And the car may very well be the most important element of the adventure. It is what we latch onto, what inspires our empathy for Cameron, what allows the adventure to even be possible. It's introduction is the stuff of 80s iconicism. Perfectly shot and edited to both excite us with possibility and cripple us with anxiety. The excited Ferris is who we wish we were. We are Cameron and rightly anxious. But we just can't help it. This is why we're friends with Ferris. 

And the view from the top reminds us of how small we are and how big the world is and how the city is fun now but will soon mean work. Ferris' dad is down there somewhere. 

And the baseball game.  The game of American youth. The one we see grown men play, grown men who get to be kids for a living, a good one. 

And the art museum where we practice being adults, pretending to understand something about ourselves...

...when we really just want to be kids on a field trip...

....and impress our best friend and our best girl and be the star of the show...one last time. 

And where we learn that an experience comes wisdom, the wisdom to know that we should enjoy life for and with the people who surround us, not for material things that only weigh us down. Like a priceless car that never sees the road. 

To wrap up, I suppose it's bittersweet that I see a movie that has obviously stood the test of time in a totally unexpected location, one that won't stand the same test. But what a cool thing to see a movie at a ball park. I go to baseball games, and I go to movies. I never thought I'd do both on the same day in the same place, one right after the other.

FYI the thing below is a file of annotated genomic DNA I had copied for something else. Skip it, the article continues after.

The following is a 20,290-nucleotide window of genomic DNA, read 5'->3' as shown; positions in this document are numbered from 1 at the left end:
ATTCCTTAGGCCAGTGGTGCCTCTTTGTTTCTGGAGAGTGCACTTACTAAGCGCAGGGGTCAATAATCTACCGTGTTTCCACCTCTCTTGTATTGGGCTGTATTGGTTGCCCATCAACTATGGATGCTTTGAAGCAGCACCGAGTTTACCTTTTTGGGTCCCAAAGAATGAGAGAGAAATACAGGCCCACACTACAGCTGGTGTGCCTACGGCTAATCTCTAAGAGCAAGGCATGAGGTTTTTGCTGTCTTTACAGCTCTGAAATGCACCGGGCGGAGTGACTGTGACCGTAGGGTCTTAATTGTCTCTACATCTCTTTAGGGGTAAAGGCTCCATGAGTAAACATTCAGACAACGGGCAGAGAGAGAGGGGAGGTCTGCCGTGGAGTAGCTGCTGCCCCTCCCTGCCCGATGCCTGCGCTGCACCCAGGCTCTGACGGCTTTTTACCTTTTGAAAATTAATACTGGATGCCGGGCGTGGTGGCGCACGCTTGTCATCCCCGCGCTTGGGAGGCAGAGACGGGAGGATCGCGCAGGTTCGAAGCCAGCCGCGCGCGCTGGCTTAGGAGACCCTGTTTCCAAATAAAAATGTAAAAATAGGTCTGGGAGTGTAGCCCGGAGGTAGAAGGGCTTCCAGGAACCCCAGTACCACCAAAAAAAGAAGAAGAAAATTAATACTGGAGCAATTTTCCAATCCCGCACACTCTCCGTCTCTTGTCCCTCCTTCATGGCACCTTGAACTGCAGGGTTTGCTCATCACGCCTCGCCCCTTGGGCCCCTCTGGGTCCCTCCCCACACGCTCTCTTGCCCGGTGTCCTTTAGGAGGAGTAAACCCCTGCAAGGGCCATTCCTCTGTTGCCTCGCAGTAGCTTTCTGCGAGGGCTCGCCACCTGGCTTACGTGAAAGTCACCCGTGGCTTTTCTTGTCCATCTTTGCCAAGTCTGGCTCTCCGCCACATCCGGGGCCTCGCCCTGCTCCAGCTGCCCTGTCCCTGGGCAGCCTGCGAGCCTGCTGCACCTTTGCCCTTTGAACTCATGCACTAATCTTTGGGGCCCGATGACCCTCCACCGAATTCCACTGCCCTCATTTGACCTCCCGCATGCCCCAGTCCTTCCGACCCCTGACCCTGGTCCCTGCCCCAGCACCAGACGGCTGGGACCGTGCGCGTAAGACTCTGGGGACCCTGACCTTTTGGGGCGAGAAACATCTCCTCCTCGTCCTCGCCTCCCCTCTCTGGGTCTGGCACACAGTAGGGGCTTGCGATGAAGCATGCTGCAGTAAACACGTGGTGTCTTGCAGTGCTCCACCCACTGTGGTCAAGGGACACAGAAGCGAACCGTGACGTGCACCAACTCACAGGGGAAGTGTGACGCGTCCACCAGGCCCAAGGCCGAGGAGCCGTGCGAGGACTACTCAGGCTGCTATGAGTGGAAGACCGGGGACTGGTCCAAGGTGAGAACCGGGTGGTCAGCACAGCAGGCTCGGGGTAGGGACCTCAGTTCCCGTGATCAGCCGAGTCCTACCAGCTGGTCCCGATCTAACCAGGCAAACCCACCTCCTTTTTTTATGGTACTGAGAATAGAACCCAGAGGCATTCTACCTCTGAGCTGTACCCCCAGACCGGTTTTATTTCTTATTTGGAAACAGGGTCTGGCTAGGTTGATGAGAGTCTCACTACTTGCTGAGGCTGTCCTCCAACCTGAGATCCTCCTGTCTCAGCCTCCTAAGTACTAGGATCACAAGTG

6 comments:

  1. I am not into sports...that would be my brother but I know this movie well and enjoyed every moment. I really loved the scene in the museum. I believe my favourite character is his friend who has so many issues.

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    1. Oh, yes. Cameron is one of the great movie characters, hence why I spent so much time on his part of the film.

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  2. LOVE this write-up. Ferris Bueller is definitely one of the best teen comedies, probably even one of the best movies of the 80s. Matthew Broderick is so impossibly winning as Ferris, and the whole thing is so fleet of foot that it's never anything but a joy to watch. Hughes was a master at pop filmmaking.

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    1. Thanks, man. And I love the phrase fleet of foot. I focused in on the more angsty pieces of the flick, but it is fully light and breezy and moves like crazy. Hughes really was the master, and this movie is actually brilliantly well shot and edited.

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  3. Fantastic post!

    It must have been really cool seeing this movie at Turner Field (which I still can't believe is closing...) especially seeing the Cubbies. The Nats have offered movies after the game, but I was never able to swing it.

    Maybe one day, you know?

    Oh, and thamms for reminding me how gorgeous FBDO really is.

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    1. Thanks! It was incredible to see a movie there. And I am so weirded out by its closing this year. The new stadium is literally being built in the middle of 24-7 traffic. I don't know...

      I was actually shocked this time at how great looking this movie is. So surprising. I have similar post worked up for a 90s kids classic that will drop on Monday morning. Come back and check that one out.